Groundbreaking Organoid Vision Clinical Study: Takahashi Q&A

Clinical trials using organoids are still rare and a Clinicaltrials.gov search for such organoid work largely brings up in vitro studies. A new clinical study in Japan where organoid material will actually be transplanted into patients is causing a lot of excitement.

Masayo Takahashi (高橋 政代) is a pioneer in stem cell-based clinical trial work and more specifically induced pluripotent stem cell (IPSC)-based trials. Her new clinical study is another groundbreaking step in that it is organoid based, in this case for Retinitis pigmentosa.

Today’s post is my Q&A interview with Dr. Takahashi on her new organoid clinical study. You can see an image below from their foundational mouse transplant work. and I would point readers to this pub as well.

Then later in the post I have included a timeline that Dr. Takahashi sent me of the efforts and she noted that sub-team leader Dr. Michiko Mandai MD, PhD is doing a great deal of this work.

Mandai et al Stem Cell Reports, 2017
Mandai et al Stem Cell Reports, 2017.

PK: This is the trial in the world to use a IPS cell derivative for Retinitis pigmentosa, correct? What preclinical work went into the foundation for this?

MT: Yes. First transplantation utilize organoids and first obvious reconstruction of CNS.

Some past related work on retinal differentiation and organoids from pluripotent cells are below:

  • Assawachananont et al Stem Cell Reports 2014  
  • Fujii et al Sci Rep., 2016   
  • Mandai et al Stem Cell Reports, 2017
  • Iraha and Tu et al  Stem Cell reports, 2018
  • Tu and Watanabe et al  EbioMedicine, 2019
  • Akiba et al. eCollection  2019 

PK: What is the rationale for using a retinal organoid as opposed to a sheet or suspension of retinal cells?

MT: We will use tiny retinal progenitor cell sheets cut from retinal organids.

For more than 10 years from the 2006 Nature paper, it had been believed that cell suspension transplant works well in the retina.  But it was proved to be cytoplasmic transfer in 2016 or so.

We believed from the beginning that tissue transplantation is necessary to reconstruct the photoreceptor layer. Our papers were right.

3D retinal organoid transplantation research
3D retinal organoid transplantation research timeline. Takahashi team.

PK: Are there other cells present in the organoids besides photoreceptors? Does the purity matter? What organoid protocol is being used and how long are the organoids allowed to develop?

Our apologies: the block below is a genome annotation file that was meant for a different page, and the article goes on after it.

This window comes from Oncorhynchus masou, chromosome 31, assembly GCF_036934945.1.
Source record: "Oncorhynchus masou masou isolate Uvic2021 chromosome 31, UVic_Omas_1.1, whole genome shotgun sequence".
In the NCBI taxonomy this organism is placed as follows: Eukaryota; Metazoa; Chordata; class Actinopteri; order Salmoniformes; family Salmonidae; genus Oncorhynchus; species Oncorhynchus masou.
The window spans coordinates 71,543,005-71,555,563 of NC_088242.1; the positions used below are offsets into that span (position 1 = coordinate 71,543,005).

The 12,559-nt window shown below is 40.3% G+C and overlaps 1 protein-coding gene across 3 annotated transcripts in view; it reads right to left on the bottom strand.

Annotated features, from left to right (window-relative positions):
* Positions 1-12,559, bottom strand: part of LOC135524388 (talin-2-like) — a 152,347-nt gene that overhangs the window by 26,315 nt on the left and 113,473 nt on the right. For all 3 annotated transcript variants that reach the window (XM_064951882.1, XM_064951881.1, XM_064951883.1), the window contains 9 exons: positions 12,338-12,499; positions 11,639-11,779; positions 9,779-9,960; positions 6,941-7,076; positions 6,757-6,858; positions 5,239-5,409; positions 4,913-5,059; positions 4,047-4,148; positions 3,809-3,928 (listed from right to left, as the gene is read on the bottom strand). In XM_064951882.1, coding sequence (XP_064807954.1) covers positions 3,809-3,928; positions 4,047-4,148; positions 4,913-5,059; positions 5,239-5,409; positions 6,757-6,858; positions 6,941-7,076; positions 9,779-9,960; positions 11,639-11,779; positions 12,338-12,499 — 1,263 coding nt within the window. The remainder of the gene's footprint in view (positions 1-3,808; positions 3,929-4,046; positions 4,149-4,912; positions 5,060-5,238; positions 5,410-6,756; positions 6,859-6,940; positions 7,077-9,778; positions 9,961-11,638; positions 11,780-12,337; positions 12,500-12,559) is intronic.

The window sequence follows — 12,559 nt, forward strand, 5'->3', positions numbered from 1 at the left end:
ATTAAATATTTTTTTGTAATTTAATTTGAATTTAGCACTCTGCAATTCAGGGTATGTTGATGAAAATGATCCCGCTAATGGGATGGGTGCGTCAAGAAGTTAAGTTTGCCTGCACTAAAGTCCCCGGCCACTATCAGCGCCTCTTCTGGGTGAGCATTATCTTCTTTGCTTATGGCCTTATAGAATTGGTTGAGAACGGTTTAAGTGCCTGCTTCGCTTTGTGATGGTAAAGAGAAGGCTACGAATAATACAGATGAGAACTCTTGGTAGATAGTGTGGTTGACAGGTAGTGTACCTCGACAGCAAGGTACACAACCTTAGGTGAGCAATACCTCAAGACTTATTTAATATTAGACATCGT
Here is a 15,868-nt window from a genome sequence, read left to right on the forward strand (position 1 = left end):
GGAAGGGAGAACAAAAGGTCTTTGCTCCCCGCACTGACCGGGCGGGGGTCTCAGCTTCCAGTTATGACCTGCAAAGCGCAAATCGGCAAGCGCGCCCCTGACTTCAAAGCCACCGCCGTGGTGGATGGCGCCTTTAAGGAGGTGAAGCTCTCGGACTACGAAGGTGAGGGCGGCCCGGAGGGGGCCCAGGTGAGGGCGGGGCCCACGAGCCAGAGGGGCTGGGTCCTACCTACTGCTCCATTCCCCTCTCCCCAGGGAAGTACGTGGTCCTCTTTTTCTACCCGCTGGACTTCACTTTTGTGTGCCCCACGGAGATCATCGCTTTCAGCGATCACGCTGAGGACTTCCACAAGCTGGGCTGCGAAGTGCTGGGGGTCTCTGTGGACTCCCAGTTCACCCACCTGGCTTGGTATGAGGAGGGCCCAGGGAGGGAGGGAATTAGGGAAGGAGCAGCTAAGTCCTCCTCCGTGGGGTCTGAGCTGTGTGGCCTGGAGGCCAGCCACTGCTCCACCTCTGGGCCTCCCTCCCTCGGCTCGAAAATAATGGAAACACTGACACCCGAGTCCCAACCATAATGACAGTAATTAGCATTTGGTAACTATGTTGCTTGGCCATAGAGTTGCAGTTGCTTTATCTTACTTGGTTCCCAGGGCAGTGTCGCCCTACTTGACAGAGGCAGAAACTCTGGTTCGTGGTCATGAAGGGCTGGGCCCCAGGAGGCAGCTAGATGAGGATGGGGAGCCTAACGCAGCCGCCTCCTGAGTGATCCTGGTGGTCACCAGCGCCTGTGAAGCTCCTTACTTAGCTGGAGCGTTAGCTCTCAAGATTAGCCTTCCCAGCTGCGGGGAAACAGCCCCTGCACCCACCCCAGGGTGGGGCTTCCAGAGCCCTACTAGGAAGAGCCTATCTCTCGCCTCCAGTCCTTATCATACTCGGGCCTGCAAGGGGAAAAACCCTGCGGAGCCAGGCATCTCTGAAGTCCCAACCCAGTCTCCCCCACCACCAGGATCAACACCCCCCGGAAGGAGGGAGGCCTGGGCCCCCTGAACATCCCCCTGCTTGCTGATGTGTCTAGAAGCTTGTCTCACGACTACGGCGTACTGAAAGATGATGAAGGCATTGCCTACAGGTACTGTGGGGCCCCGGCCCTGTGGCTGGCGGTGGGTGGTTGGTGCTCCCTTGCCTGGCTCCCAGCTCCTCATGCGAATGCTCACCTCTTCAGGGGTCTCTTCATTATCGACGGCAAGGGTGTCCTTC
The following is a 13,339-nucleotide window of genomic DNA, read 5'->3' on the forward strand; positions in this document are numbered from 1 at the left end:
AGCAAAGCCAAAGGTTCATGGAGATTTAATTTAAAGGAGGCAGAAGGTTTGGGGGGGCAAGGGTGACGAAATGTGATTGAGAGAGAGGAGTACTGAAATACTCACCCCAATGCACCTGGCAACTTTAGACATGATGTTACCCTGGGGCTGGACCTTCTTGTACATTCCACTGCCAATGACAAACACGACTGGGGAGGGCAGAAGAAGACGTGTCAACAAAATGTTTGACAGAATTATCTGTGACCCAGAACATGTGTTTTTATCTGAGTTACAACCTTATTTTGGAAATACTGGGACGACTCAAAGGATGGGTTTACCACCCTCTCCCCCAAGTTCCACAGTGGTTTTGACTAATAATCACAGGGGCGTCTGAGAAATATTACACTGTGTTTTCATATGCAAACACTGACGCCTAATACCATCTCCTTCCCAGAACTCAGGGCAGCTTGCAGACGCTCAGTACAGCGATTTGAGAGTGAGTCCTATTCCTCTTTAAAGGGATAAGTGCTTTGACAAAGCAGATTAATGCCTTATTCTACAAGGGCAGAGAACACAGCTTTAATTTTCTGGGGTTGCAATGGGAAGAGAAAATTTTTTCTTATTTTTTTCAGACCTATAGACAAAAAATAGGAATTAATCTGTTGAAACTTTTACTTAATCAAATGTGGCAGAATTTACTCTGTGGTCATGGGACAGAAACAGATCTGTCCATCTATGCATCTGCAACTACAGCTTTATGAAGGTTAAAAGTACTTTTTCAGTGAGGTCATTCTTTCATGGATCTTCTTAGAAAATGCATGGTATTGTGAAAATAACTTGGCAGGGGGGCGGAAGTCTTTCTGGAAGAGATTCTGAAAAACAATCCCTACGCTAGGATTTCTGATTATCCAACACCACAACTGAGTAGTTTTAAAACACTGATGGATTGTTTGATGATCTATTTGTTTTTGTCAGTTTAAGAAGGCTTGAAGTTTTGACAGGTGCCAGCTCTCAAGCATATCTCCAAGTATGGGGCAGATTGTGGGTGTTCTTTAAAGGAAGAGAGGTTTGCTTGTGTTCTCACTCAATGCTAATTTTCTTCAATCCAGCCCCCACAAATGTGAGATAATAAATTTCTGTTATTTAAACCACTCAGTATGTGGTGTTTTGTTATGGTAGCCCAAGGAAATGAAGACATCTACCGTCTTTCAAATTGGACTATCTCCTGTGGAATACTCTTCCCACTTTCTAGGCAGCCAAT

MT: We will transplant organoids that consists of only retinal progenitors. It will maturate in the patients eye for several months to generate mature photoreceptors. There are other types of retinal cells, but still it is OK to recover the visual function in the completely photoreceptor degenerated retinal

PK: How will the organoids be deployed? Are they surgical implanted in the retina? How organoids used per eye?

MT: Cut tiny sheets from the organdies and transplant into the subretinal space.

PK: Do you predict the organoids will integrate into the eye and the cellular and neural network?

MT: We vigorously confirmed this for nearly 10 years using electrophysiology and behavior tests, which you can see in our papers.

PK: How many patients will be transplanted and how long will the follow-up be?

MT: The plan is 2 patients to start and 1 year of observation. A clinical trial is planned by a company after this study.

7 thoughts on “Groundbreaking Organoid Vision Clinical Study: Takahashi Q&A”

  1. Masayo Takahashi

    Dear Stella,

    Thank you for your comment. This is Masayo.
    I am sorry that we cannot describe about cells QC in detail, since the cells are made by pharmaceutical company and they do not like to share in detail.

    # We will replace degenerated photoreceptors only this time. We will find the cases that is suitable for that kind of treatment. We also plan to do next clinical study using only RPE . And in the future combined sheet transplantation in the future for the cases that need both.

    # The following is the list of articles that show our history of retinal cells and organdies development from pluripotent stem cells.
    Mainly they are done by the members of Dr. Sasai’s lab.